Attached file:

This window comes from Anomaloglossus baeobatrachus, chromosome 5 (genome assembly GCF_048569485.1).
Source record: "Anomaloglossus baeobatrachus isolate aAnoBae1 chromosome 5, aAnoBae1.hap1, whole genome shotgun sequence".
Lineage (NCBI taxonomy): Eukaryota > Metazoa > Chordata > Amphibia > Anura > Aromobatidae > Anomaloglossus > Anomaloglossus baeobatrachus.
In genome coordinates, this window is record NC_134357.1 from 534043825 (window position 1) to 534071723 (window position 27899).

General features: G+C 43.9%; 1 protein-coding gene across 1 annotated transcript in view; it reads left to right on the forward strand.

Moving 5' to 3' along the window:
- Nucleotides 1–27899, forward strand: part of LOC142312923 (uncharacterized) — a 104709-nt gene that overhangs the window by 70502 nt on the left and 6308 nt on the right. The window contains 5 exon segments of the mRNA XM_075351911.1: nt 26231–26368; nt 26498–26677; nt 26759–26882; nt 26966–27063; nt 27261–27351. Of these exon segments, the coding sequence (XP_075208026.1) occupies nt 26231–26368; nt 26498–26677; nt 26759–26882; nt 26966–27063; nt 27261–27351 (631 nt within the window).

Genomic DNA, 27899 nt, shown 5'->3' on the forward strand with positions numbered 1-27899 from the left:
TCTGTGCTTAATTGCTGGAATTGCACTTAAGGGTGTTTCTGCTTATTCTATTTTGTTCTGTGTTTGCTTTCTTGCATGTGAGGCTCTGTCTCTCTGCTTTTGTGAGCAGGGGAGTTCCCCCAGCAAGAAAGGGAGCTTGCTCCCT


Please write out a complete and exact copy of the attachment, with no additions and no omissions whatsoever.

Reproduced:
This window comes from Anomaloglossus baeobatrachus, chromosome 5 (genome assembly GCF_048569485.1).
Source record: "Anomaloglossus baeobatrachus isolate aAnoBae1 chromosome 5, aAnoBae1.hap1, whole genome shotgun sequence".
Lineage (NCBI taxonomy): Eukaryota > Metazoa > Chordata > Amphibia > Anura > Aromobatidae > Anomaloglossus > Anomaloglossus baeobatrachus.
In genome coordinates, this window is record NC_134357.1 from 534043825 (window position 1) to 534071723 (window position 27899).

General features: G+C 43.9%; 1 protein-coding gene across 1 annotated transcript in view; it reads left to right on the forward strand.

Moving 5' to 3' along the window:
- Nucleotides 1–27899, forward strand: part of LOC142312923 (uncharacterized) — a 104709-nt gene that overhangs the window by 70502 nt on the left and 6308 nt on the right. The window contains 5 exon segments of the mRNA XM_075351911.1: nt 26231–26368; nt 26498–26677; nt 26759–26882; nt 26966–27063; nt 27261–27351. Of these exon segments, the coding sequence (XP_075208026.1) occupies nt 26231–26368; nt 26498–26677; nt 26759–26882; nt 26966–27063; nt 27261–27351 (631 nt within the window).

Genomic DNA, 27899 nt, shown 5'->3' on the forward strand with positions numbered 1-27899 from the left:
TCTGTGCTTAATTGCTGGAATTGCACTTAAGGGTGTTTCTGCTTATTCTATTTTGTTCTGTGTTTGCTTTCTTGCATGTGAGGCTCTGTCTCTCTGCTTTTGTGAGCAGGGGAGTTCCCCCAGCAAGAAAGGGAGCTTGCTCCCT